3. Do reference checks (not the usual kind)

Many managers ignore doing reference checks because they take a lot of time and can be a waste if you don’t do them the right way. There are two ways to get honest reference checks:

a)  Talk to people the candidate did not tell you about. The easiest way is to find common connections on LinkedIn or Facebook.

b) Ask the candidate to introduce you to specific managers based on what they said in their interview. One candidate I was interviewing for a client once gave me five references – none of them were direct managers, and three of them were colleagues from five years ago. This is useless. If the candidate seemed to struggle at their last job, you need to talk to the manager.

For any reference check you do, the key is understanding that it’s hard for the reference to say anything bad. This means that even soft clues should be a red flag. Unless the reference is praising the candidate profusely, it means that they were only so-so. Give the reference ample opportunity to talk about all the candidates’ strengths (which makes them feel good) before you delve into weaknesses and opportunities for improvement.

4. Make sure the applicant understands what working at a startup really means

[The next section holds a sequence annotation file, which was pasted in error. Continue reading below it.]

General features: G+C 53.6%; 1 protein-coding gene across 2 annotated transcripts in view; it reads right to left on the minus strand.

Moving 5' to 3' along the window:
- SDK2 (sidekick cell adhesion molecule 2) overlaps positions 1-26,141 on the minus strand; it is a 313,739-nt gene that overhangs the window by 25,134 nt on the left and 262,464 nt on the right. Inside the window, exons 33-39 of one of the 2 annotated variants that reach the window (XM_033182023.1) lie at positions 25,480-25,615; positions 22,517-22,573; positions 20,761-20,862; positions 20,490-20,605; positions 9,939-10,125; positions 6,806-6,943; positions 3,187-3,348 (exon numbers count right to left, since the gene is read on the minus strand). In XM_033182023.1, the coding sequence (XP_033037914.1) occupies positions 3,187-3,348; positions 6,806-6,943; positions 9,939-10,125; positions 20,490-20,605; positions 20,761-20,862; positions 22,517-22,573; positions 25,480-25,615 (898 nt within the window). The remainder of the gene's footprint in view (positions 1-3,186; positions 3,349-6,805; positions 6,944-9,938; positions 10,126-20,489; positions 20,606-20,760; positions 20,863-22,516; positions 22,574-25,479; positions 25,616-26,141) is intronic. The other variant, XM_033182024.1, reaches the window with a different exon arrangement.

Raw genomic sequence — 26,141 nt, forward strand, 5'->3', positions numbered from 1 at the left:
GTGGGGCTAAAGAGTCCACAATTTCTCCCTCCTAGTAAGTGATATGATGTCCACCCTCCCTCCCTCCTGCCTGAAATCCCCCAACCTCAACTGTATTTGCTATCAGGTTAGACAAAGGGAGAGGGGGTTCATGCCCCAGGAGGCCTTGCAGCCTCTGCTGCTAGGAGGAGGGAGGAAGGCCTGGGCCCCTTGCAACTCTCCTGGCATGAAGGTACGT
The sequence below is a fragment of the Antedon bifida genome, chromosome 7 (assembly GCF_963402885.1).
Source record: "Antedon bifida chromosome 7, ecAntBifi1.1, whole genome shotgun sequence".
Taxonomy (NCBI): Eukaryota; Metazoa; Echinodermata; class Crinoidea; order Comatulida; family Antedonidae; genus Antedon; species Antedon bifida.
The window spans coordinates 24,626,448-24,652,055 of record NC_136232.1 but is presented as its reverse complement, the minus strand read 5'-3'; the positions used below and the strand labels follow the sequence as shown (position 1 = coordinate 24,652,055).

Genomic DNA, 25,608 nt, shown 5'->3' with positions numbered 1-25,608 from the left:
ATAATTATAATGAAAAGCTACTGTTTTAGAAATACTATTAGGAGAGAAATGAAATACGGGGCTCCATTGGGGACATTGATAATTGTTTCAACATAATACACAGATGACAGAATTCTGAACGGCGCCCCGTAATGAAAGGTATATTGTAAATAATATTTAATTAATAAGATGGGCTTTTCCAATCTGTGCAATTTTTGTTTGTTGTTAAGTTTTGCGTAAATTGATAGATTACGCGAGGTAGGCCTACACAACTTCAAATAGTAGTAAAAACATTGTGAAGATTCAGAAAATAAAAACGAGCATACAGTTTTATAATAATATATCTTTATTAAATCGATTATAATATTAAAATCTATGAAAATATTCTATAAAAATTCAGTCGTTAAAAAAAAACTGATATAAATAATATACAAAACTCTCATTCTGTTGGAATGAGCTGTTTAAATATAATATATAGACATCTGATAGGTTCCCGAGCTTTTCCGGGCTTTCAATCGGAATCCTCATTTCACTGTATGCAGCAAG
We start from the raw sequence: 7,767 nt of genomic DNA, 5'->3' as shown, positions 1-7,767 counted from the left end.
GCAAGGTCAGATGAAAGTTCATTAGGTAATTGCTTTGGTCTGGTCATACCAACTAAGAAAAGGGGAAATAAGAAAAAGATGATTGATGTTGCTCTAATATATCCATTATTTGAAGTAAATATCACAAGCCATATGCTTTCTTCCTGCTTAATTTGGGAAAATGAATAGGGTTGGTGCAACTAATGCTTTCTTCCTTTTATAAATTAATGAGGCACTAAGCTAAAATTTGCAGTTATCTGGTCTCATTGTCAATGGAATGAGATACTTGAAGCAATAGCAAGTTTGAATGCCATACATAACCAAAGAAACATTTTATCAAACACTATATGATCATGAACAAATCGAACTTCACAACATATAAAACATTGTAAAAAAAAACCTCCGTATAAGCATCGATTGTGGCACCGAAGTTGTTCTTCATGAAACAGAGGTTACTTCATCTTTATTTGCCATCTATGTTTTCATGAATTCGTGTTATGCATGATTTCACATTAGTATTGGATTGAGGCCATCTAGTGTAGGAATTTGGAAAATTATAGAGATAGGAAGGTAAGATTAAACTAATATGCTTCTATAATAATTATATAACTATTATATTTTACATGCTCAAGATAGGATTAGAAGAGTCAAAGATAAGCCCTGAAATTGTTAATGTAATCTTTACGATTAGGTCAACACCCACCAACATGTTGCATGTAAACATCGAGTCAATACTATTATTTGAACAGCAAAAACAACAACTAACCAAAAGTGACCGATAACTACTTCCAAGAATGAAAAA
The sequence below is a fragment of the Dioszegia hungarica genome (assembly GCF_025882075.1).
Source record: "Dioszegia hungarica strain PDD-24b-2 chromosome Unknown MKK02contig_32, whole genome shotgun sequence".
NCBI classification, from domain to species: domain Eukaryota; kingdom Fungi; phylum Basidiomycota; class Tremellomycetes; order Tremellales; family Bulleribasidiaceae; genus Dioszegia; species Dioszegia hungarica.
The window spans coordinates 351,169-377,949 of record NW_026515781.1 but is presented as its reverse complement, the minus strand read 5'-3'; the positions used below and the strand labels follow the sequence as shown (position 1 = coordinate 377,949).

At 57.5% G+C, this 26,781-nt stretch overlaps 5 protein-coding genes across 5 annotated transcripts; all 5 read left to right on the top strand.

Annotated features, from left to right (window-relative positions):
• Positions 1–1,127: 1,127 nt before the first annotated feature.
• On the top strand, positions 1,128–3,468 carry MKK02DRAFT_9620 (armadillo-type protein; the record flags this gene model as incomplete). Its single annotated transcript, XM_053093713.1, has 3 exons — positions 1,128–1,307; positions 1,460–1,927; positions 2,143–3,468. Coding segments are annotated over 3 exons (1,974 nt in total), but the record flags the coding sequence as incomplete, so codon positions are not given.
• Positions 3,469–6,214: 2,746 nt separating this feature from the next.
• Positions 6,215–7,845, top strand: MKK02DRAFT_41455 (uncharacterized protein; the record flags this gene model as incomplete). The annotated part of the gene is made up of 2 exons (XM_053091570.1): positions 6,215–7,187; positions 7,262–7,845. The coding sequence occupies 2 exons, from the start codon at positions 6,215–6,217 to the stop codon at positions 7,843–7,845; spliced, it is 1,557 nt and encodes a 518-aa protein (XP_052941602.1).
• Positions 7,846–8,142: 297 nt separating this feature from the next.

In an effort to get the candidate to join, some start-ups are opaque about the basics of working at a start-up. I recommend being very clear about:

  • Number of work hours per week
  • Amount of grunt work required (candidates who have only worked at corporations don’t always understand this)
  • Open questions your team is trying to answer (e.g., if there is ambiguity on what the product should really be, have an honest conversation about this)
  • Runway (if you only have a year of runway, I recommend being completely transparent and letting the candidate know that you’re going to raise a round in a few months)

In fact, I recommend trying to scare the candidate a little bit. With all the hype around start-ups, there are too many people who don’t know what start-ups really are.  Be sure to set expectations before you make the hire.

5. Take them out to lunch with the team

We came close to hiring a candidate after conducting a long set of interview (including a two-hour trial).  But when we took her out to lunch, we realized that none of us had any real chemistry with her. What’s worse, she didn’t seem passionate about our product and vision. During lunch we were all having a conversation about hiring (we’re a recruiting start-up) and how excited we were to change how hiring is done. We were brainstorming ideas and throwing around concepts for how hiring could be done better. But the candidate added almost nothing and seemed somewhat bored during the conversation. For a start-up, hiring candidates who are passionate is one of the most important things. If you take them out to lunch and they can’t engage, find someone else to hire.

Hiring should be fun and exciting. But before you make an offer, make sure to invest enough time to really get to know the candidate.  If not, you’ll suffer the consequences later and it will cost you much more time and effort.